While in the hospital the plaintiff made a statement relative to the accident which was reduced to writing and which she signed. The statement was put in evidence by the defendant as an exhibit, and recites that when the defendant called at her home he told her that "he had had some beer"; that at that time she saw nothing in his actions that would indicate that he was in any way intoxicated; that before they left the plaintiff's home they both had three highballs made of gin which the defendant had brought with him; that when driving to the plaintiff's sister's home the defendant's "driving was not very bad"; that the plaintiff did not consider it very dangerous but she did ask him "to drive slow," which he did; that while at her sister's home the defendant had one highball; that as they started to return to the plaintiff's home the defendant was cheery, "At this time he was noticeably feeling his drinks"; that as they left the defendant's driving was somewhat erratic and the plaintiff asked him to "drive slow"; that as they drove down Massachusetts Avenue the defendant was not driving at an excessive rate of speed; that as they approached the intersection of Tannery Street, the defendant was driving "astraddle" of the Boston in-going car line; that then "a car came up from behind us and to our right," and was about parallel "with us when we hit the traffic beacon post"; that the plaintiff thought that the defendant was trying to avoid the other "car" to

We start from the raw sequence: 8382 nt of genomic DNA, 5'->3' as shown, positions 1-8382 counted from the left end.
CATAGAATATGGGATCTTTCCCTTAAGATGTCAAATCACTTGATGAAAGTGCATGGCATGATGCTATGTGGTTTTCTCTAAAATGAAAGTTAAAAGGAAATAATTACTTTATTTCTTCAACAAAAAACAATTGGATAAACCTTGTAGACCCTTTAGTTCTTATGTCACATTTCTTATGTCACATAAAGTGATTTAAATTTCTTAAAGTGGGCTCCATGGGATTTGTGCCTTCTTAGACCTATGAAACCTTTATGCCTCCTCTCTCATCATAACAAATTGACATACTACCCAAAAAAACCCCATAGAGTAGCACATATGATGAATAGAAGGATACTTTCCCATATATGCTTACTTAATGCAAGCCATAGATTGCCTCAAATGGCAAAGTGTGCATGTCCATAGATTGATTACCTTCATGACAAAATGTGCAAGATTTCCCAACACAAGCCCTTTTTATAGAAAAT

his right when he hit the post; that just before the defendant's vehicle hit the post, the plaintiff said "`Do be careful'. However, it was too late."